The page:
Jeez. What a year to start a countryside diary! Within a week of writing Mayâ€™s First Flight article, I found myself driving through sleet and hail on my way to Stow-on-the-Wold. A northerly wind was blasting the trees into submission and the dry-stone walls beside the road were crusted with snow and ice. A lone pheasant lay frozen in the roadside verge and the surrounding flora was doing its best to retreat into the soil. And then, on the car radio, a newsreader announced that we were experiencing the coldest spring in thirty years. His voice had the same uninspiring tone as someone reading the final pages of a telephone directory. He was probably unaware of the weather outside. If heâ€™d been in the car with me, heâ€™d have known that his message was hardly a sensational headline. 2013 is the only year Iâ€™ve seen frogspawn frozen in the margins of my local lake, hedgehogs learning how to knit, and swallows arriving with snowboards tucked under their wings. Blame it on the Jet Stream; blame it on the melting polar ice caps; blame it on all the double-glazing thatâ€™s keeping in the heat. Whatever the cause, this spring sure was cold. Which might explain my choice of birthday presents this year.
I turned thirty-nine years old at the end of May. With the approaching â€˜Big 4-0â€™ (and associated mid-life crisis), I could have asked for presents to make me feel young. Perhaps a dustbin-sized â€˜boom boxâ€™ speaker for my car stereo, or a CD entitled â€œWassup Appnin Man?â€, or a pair of those trousers that hang just below oneâ€™s bottom? But I didnâ€™t feel a day over eighteen (a couple of decades older, for sure, but not a day), so I decided to ask for the things I really wanted. But with middle age comes subconscious practical decisions. Oneâ€™s mind starts forgetting about indulgent treats and instead ponders things like, â€œHmm. That carpet looks awfully cold. I ought to get a warmer pair of slippers; maybe in tartan, that zip-up above the ankle?â€ But itâ€™s not trendy to admit to such thinking. Instead, we blame the weather for our practical-mindedness. Which is my excuse for why my presents this year consisted of some woolly undies, a tin of dubbin for my walking boots, and a wax jacket for when Iâ€™m out and about. Oh, and a bottle of gin for my liver.
Normally I would have received more seasonal presents, such as a box of mayflies for my fly-fishing, or a pair of Wimbledon-avoidance sunglasses for the late-June mania. But this year I opted for things that would keep me warm and dry. It was the end of May, after all. And the last time Iâ€™d felt it this cold in spring was when the leg of my Action Man fell off after I zip-wired him down the washing line in the garden. But then, blast it, the sun came out and we were treated to a bright and breezy start to June. Heat haze was seen above the fields and the sky took on a weird colour (I believe they call it â€˜blueâ€™). My wax jacket remained on its peg and my bottle of gin met with a sliced cucumber fate. Spring was properly here, and summer was not far away. Such is the promise of June.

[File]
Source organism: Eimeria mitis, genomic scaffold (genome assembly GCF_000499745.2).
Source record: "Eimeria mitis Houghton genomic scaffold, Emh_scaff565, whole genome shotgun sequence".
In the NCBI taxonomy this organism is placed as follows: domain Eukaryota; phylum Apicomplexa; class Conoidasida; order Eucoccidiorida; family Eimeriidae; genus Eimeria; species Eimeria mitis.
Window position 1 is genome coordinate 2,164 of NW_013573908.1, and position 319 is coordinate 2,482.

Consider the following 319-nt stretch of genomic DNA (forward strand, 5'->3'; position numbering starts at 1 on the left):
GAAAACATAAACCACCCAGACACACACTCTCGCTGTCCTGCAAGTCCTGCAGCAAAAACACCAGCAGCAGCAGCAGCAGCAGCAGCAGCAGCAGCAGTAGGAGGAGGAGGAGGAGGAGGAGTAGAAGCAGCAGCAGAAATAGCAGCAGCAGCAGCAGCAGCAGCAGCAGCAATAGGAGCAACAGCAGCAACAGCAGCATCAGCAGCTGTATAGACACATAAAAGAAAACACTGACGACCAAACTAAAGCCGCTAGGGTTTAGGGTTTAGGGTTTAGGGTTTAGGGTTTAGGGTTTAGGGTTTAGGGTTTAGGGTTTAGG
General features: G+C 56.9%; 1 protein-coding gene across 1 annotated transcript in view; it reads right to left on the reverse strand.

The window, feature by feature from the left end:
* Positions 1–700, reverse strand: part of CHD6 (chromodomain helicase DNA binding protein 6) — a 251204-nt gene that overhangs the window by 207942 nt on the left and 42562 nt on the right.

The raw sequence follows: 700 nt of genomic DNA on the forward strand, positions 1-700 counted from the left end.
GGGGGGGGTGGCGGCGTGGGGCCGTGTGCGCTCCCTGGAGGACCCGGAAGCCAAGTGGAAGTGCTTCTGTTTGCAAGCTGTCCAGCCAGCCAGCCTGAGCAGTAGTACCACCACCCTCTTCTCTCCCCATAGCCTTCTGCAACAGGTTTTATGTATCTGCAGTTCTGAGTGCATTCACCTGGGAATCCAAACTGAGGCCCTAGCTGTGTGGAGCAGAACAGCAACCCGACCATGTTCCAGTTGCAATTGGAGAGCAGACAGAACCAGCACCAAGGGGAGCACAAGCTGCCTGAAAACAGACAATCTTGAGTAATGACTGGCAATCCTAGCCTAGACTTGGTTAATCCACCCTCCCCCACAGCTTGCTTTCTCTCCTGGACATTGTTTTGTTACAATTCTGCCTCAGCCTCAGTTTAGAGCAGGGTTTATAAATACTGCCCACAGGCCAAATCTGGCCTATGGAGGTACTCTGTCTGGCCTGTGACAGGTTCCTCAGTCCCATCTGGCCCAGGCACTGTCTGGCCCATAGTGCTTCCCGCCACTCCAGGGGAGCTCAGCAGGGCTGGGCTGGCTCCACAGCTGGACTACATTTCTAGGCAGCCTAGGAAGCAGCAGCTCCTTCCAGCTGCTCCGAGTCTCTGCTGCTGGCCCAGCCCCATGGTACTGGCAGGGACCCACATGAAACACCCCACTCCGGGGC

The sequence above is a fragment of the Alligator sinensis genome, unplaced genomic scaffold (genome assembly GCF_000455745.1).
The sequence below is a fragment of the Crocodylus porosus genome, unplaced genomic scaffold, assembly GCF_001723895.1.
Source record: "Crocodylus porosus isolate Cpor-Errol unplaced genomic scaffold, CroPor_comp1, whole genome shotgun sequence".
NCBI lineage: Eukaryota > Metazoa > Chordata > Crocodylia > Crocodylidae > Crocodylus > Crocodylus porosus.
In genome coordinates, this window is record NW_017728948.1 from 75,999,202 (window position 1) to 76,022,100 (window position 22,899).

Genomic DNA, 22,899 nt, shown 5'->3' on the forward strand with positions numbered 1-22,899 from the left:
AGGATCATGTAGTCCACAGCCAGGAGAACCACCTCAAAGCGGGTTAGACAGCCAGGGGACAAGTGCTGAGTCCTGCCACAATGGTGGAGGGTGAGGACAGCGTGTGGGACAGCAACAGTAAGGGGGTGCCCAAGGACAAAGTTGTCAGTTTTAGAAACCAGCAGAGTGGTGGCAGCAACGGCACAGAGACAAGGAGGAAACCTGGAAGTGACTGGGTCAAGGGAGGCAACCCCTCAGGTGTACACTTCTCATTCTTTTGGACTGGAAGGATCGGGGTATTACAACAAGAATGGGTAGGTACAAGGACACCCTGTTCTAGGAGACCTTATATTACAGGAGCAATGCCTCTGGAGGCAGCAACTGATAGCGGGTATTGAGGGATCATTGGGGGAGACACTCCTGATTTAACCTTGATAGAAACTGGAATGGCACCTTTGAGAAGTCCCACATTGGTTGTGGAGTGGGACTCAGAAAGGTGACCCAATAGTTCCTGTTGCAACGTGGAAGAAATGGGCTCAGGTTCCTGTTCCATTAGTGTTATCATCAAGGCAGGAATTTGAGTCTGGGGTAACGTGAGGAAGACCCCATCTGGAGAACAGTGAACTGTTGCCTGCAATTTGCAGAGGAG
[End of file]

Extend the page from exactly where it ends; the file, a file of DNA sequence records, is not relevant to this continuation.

The May-June transition is nearly always special. The Spring Bank Holiday gives us extra time to explore the countryside and take stock of whatâ€™s happening. Itâ€™s our opportunity to reconnect â€“ to the real and natural things around us Ââ€“ and escape the world of computer-screen pixels and TV entertainment that draws us ever-inward, like moths to a blinding light. And so I spent the whole bank holiday weekend â€˜unpluggedâ€™. Mrs H treated me to the ultimate present â€“ a weekend in the Black Mountains of Wales â€“ where we existed without mobile phone signal, or TV, or radio, or internet. We explored the Usk valley and surrounding woods and mountains. We stared through binoculars at treetops, to identify the sources of birdsong; we saw trout rising in the river (there was a huge hatch of March Browns coming off the water); buzzards were circling high in the sky, and below them, partridges and pheasants stood proudly in bold courtship. The meadows were filled with the flowers of buttercups, ragged robin and vetch. Red, tufted, and meadow fescue grasses were flowering alongside the river; as were the greater plantains, whose cream flowers swayed gently in the breeze. The woodland edges were fringed with flowering cow parsley, dead-nettles and garlic mustard. Above them, bird cherries were in flower and the hawthorns were in flower bud; field maples were shedding their â€˜helicopterâ€™ seeds, and the travellerâ€™s companion â€“ the Wayfaring Tree â€“ was loaded with white blossom. Orange Tip and Cabbage White butterflies were skitting between the trees, contrasting with the pale yellow-green (tannin-free) leaves of the oaks. The scenes, and the days, were perfect. Each dawn was filled with the bleating of sheep upon the mountains; each dusk was filled with the shrieking calls of tawny owls outside our window. But the thing that most captivated us was the purity and clarity of the air, which had â€˜cool crispnessâ€™ to the taste, and a haze-free â€˜emptinessâ€™ that made the mountaintops appear in pin-sharp focus. With so much going on beneath our feet, and all around us, witnessing spring in the mountains was an overwhelming experience. And this being a place that endures harsher winters and later springs than its lowland neighbours.
The next time Iâ€™m driving along in spring, with the windows done up and the heater on full, Iâ€™ll stop and think of that quiet time in Wales, and know that whatever Nature throws at us, there will always be a place where the wildflowers bloom, where butterflies flit, and the birds sing.